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|Volume 10 |Issue 17 | April 29, 2011 ||
Half a Life
Following the countrywide demonstration last year, the minimum wage for the
Dilu, a young woman in her early twenties, leaves home for her garment job early morning and remains busy at the factory for the rest of the day. After doing overtime, when she comes back in the evening to her ramshackle, tiny room in the Kalapani area of Mirpur 12, she looks exhausted, barely able to speak. Yet on her arrival as she finds her mother cooking dinner and her younger siblings waiting happily for the meal, a feeling of contentment gets the upper hand, wearing away the unkempt look from her face.
Getting to the room which she calls 'home' is not an easy task for a stranger. The untidy place that would otherwise provide the space of a four-room apartment for a well-off family, is home to nearly 15 families, and each with no less than five members occupies an identical room like Dilu's, not bigger than ten feet by eight feet. All rooms, made of bamboo and wood planks, and roofed with corrugated iron sheets, are arranged in two rows separated by a narrow passage with as much space as is necessary for one grown up to move about. The whole place swarms with mosquitoes and groups of half-fed are everywhere. Dilu's room stands at the rear where the two rows end.
“I have to work very hard to make both ends meet. Yet when I see my brother and sister are no longer going without food, I feel that my hard-work has been worth it,” says Dilu with a relieved smile on her face. Her mother does most of the household chores and her father tries his luck at small businesses every now and then. However, he ends up helping her mother wind up the chores such as cooking.
But the story had begun about a decade ago in a remote village of Kishoregonj. The father, having lost everything like thousands of poor farmers there, had migrated to Dhaka. In the beginning, he used to run the family by pulling a rickshaw or doing other small businesses. But over the past few years, while Dilu has become the breadwinner of the family, her father has learnt to speak as less as possible. The obvious shift in the gendered division of labour in the family has brought about some visible changes in their behaviour.
Dilu has been working in the woven sector for three years. This sector produces denims and accounts for 60 percent of the total garment products being exported every year. Her working hours range from eight in the morning to five in the afternoon. But often, like all her co-workers, she has to do overtime usually till eight in the night, but sometimes till ten or later. Previously she received Tk 2,800 a month when salary for an entry level worker was a meagre Tk 1,600 only. But following the countrywide workers' unrest demanding pay hike, she now gets Tk 3,800. Added to this is the overtime payment which almost doubles the amount she earns monthly.
“We have to work harder than other sectors. But thankfully, the garment owner does not deprive us of our overtime payment. Considering my overtime pay I earn nearly Tk 8,000 a month,” shares Dilu. That is definitely good news on the eve of May Day - that workers are given their due overtime pay. Be that as it may, it is time for us to look into how far the increased salary structure has really changed their lives for the better. Take Dilu's case for example. The room she lives in is rented for Tk 1,000. Then there are the spiralling expenses of essentials including rice, oil and even vegetables.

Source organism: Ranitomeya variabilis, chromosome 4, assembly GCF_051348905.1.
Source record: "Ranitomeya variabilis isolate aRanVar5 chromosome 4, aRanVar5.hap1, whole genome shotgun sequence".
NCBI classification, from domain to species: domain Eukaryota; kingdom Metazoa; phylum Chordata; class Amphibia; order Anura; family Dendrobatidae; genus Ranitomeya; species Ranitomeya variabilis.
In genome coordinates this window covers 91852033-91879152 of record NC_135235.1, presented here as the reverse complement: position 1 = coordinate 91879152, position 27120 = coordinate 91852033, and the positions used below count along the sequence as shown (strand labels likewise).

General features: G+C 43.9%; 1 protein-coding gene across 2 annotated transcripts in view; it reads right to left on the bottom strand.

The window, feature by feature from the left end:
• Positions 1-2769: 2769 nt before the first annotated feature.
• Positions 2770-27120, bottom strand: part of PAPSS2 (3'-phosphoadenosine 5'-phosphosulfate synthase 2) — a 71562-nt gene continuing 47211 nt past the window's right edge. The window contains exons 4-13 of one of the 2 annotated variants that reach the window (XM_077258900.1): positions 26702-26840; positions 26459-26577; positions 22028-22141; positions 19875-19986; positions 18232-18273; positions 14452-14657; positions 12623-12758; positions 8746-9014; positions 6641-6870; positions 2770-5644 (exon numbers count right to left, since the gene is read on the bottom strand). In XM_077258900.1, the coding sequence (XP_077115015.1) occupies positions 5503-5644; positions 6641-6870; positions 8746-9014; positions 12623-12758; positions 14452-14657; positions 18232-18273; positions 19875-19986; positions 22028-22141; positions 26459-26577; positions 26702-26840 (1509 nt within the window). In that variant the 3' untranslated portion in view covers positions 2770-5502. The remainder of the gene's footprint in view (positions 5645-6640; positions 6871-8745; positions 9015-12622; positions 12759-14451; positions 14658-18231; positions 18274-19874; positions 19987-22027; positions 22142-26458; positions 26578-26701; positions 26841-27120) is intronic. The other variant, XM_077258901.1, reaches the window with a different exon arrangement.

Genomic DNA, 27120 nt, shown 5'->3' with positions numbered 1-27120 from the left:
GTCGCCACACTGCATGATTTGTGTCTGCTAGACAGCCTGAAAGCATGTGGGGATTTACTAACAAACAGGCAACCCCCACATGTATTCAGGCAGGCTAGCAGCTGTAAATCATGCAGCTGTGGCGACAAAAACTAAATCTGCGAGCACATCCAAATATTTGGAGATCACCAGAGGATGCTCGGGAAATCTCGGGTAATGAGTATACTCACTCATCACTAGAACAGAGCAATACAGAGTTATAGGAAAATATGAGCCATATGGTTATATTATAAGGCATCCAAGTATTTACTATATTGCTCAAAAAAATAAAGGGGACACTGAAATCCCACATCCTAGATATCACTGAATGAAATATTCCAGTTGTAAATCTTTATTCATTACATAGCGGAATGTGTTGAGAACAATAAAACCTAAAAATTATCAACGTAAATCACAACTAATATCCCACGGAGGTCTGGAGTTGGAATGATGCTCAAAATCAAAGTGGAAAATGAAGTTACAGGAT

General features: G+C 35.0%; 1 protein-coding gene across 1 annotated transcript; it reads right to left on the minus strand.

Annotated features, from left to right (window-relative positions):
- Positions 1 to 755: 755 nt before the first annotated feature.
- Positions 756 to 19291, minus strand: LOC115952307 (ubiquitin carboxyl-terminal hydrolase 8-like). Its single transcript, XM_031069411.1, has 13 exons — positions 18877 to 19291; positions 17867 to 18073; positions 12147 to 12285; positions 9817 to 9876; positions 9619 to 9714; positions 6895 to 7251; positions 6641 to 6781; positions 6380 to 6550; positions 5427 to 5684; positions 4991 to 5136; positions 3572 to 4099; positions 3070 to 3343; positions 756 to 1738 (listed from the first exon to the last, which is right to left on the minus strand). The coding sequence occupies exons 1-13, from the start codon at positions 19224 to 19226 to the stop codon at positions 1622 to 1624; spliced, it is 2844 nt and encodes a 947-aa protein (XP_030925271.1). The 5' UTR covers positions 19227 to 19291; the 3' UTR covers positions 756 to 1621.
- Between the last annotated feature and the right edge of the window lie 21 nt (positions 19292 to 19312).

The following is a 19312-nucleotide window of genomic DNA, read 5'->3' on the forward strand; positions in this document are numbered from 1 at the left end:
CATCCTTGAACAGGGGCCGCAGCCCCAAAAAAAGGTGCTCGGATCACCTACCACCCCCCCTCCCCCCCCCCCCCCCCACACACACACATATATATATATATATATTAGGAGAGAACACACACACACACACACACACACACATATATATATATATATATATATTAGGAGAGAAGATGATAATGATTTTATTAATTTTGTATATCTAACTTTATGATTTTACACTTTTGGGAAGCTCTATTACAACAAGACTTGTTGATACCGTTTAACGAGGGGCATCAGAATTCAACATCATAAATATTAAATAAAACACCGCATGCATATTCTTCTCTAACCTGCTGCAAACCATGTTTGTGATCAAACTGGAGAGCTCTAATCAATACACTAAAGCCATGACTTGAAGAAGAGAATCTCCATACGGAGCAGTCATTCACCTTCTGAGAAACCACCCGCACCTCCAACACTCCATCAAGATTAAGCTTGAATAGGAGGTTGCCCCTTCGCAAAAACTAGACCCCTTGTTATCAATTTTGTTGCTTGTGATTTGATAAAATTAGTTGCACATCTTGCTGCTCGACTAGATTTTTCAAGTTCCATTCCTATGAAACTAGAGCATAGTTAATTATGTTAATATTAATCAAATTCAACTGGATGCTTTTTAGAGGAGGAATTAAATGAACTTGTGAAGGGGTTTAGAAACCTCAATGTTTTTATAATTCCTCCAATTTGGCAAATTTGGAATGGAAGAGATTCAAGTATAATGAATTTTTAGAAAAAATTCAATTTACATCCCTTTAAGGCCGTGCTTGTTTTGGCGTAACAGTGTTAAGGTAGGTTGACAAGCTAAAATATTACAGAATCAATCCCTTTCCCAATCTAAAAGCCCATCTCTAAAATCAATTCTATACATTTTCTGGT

“Even though we are now given one thousand taka more, the hardship still persists. That's why we don't feel pressure when we are compelled to do overtime as a precondition of the job,” expresses Dilu.
Things for Fatema Khatun are even worse. She lives in another room of the same house. Although she has got almost a similar story to tell, she earns less than half of Dilu's earning and as such, her room is significantly smaller. Three years ago,when her husband was over head and ears in debt in another village of Kishoregonj, they had to migrate to Dhaka. Her husband is a rickshaw puller who has no fixed income and can hardly run the family on his own. So she had to take a job in a knitwear factory that produces sweaters. She receives Tk 3,200 a month. Sweater factories do not have overtime pressures since demand for sweaters is seasonal. But when demand is high, they earn a lot more. With such a small amount of money her contribution has been pivotal in maintaining the family.
“Our salary has not increased even though we work no less. I work twelve hours a day beginning at 8 in the morning,” she complains referring to the fact that they were excluded from the benefit of the pay hike since the countrywide unrest was conducted by the garment factory workers who work under BGMEA, not by the knitwear factory workers who work under BKMEA. In a family of six, she has three children and her mother-in-law to take care of. All six cram into that small, stuffy room. What seemingly saves them from the scorching summer heat is the supply of electricity, even though it keeps coming and going off every one hour. But they have to spend a lot of money over firewood for cooking.
“You know how much we get to spend over firewood? Nearly one thousand taka a month. Then there is the price hike which never seems to stop. But I work so hard that I cannot even cook food for my family. And what do I get?” she says in a despondent voice.